The real-world use of facial-recognition technology in the justice system is fraught with problems, according to a new report from The Baltimore Sun.
New evidence suggests the US Immigration and Customs Enforcement (ICE) has accessed the Maryland state database of licensed drivers numerous times in the last several years, using facial-recognition software to scan millions of licenses without state or court approval.
The move by ICE has alarmed immigration activists in the state, alleging that the agency has used the database to scan for undocumented immigrants that have received a special driver’s license in the last seven years.
ICE can take a photograph of an unknown person and run it through the database, in search of a match.
“It’s a betrayal of immigrants’ trust for the [state] to turn around and let ICE run warrantless searches on their faces,” said Harrison Rudolph, a senior associate at Georgetown University Law School’s Center on Privacy and Technology. It’s a bait-and-switch. … ICE is using biometric information in the shadows, without government notice or public approval, to hunt down the most vulnerable people.”
A new bill backed by state Democrats would force ICE agents to obtain a warrant before running images through the motor vehicle records and driver’s license database. The bill would also allow the state to track federal queries into the system.
ICE has used the database to scan for undocumented immigrants, mainly in the Baltimore–Washington metropolitan area.
“We have seen certain cases where they didn’t have any sort of criminal record but were targeted,” said Lydia Walther-Rodriguez, operations head of Baltimore CASA.
Rodriguez said ICE has used the database to search for immigrants “for years now.”
The Washington Post said ICE has also deployed the software in other state databases, such as ones in Utah, Vermont, and Washington.
“They have a wide-open door to be able to search through anything in this database,” said Maryland Sen. Clarence K. Lam (D-Howard), who has openly told state officials that there needs to be more oversight on ICE’s use of the database. “They’ve not been forthcoming in their willingness to [stop it] or coming up with solutions.”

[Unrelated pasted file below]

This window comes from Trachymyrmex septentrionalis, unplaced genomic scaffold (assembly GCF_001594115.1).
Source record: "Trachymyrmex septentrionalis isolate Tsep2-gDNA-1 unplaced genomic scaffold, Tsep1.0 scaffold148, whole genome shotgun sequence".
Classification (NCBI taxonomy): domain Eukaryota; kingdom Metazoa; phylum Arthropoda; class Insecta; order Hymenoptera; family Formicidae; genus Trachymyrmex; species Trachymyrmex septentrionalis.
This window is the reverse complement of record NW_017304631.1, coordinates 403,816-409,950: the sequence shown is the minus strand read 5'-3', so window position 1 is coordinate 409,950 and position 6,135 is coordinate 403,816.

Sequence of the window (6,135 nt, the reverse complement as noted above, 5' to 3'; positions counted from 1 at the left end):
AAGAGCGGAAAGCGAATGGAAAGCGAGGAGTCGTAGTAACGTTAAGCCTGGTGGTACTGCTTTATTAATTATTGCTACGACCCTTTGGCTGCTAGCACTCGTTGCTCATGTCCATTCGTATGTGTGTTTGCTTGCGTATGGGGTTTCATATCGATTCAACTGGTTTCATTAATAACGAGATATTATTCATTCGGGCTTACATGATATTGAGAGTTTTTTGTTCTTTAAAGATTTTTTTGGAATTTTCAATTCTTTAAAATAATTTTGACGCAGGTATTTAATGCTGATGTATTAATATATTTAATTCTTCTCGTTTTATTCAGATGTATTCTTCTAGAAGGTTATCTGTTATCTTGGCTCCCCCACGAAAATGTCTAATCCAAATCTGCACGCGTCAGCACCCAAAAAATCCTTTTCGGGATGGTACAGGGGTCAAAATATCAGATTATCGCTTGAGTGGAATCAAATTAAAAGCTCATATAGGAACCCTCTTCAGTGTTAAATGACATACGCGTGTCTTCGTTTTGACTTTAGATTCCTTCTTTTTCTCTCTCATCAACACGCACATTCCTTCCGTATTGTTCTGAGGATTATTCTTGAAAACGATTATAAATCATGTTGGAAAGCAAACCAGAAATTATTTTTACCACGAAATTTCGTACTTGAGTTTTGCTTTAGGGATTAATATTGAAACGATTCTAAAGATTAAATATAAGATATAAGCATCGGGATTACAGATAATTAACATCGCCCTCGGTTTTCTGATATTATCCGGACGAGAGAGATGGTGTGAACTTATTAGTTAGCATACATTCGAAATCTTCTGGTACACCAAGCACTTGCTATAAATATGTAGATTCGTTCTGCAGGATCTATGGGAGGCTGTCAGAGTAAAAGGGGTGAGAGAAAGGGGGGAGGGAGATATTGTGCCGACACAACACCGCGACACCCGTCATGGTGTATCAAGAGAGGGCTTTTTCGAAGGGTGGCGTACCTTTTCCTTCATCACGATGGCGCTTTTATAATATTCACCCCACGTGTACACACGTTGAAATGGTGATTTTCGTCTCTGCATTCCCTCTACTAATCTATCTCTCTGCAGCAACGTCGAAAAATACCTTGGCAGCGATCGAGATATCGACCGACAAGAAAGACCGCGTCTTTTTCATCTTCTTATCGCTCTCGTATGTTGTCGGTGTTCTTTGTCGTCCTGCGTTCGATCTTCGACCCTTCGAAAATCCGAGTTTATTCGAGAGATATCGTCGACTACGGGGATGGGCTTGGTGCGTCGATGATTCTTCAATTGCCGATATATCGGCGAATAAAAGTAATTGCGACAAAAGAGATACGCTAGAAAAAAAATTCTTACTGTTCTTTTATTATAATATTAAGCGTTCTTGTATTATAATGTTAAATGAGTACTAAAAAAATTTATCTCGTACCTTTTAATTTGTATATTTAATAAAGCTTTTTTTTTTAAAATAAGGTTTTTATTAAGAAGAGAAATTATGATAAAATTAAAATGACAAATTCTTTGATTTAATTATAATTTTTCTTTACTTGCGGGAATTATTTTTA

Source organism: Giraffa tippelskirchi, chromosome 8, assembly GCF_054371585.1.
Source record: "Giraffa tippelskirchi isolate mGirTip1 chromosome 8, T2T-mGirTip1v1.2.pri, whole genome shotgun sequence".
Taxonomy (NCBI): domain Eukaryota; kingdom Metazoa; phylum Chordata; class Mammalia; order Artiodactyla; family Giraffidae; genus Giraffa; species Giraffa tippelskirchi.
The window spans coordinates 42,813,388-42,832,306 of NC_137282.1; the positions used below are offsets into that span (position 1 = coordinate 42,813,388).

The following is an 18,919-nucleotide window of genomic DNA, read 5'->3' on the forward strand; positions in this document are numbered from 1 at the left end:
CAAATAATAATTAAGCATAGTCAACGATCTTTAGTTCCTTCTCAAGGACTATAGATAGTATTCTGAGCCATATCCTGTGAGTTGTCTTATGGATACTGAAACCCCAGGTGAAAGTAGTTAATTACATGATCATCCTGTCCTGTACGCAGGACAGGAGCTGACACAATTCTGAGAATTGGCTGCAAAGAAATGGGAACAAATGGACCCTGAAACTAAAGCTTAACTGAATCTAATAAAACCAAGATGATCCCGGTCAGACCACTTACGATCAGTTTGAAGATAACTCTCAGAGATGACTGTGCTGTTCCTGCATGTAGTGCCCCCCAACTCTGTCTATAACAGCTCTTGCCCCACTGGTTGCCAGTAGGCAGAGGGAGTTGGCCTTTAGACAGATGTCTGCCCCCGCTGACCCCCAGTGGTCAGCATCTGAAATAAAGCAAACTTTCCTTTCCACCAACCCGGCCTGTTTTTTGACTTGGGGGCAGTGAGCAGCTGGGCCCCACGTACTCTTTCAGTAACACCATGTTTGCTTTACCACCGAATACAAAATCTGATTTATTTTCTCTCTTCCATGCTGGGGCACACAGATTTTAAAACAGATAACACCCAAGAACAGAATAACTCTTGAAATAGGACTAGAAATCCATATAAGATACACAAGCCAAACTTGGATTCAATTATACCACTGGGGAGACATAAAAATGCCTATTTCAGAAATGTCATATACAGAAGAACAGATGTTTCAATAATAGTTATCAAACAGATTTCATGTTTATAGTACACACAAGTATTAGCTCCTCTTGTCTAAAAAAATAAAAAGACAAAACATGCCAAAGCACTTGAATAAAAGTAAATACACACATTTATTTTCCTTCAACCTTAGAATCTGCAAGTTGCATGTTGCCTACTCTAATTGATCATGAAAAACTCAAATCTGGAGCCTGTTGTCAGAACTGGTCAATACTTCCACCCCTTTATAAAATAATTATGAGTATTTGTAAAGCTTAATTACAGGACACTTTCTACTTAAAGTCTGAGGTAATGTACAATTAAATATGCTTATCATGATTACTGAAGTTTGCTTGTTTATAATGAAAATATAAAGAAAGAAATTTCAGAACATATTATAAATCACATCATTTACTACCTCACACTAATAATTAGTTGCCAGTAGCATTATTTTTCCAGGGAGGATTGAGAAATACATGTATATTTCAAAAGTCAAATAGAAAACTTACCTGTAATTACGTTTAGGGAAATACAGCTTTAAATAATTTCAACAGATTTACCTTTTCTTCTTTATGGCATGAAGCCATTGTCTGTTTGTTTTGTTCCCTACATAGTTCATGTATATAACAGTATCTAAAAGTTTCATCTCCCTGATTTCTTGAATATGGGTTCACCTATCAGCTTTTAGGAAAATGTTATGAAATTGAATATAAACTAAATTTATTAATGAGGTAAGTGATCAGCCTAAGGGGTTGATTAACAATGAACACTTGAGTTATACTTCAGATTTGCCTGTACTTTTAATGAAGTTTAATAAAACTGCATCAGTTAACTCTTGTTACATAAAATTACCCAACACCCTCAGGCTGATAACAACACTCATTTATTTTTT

Rudolph said ICE searches affect everyone, not just immigrants, due in part because of the facial-recognition software can produce errors and misidentify people, leading agents to pursue the wrong person.
“If you’re a US citizen and thinking ICE facial-recognition searches don’t affect you, you’re wrong,” he added. “With face recognition, the question is not whether you are an immigrant, but whether an error-prone technology thinks you look like an immigrant.”
Facial-recognition software deployed by ICE to track immigrants is something that tyrannies like China are using to control their population.
Law enforcement agencies across the country have also embraced facial recognition and AI surveillance.
Last month, the Chicago Police Department was caught using a controversial facial recognition tool that scans social media platforms to pinpoint the identity of unknown suspects.
There are additional downside risks of AI surveillance and data harvesting; that is, a hacker can steal the treasure trove of data. This is what happened with a Manhattan-based facial recognition company that uses AI to collect data from unsuspecting social media users reported this week that their entire client list was stolen.
Although AI promises to make ICE and other law enforcement agencies more effective in crimefighting, the troubling trend is that the US could be sleepwalking into a technological tyranny, just like China.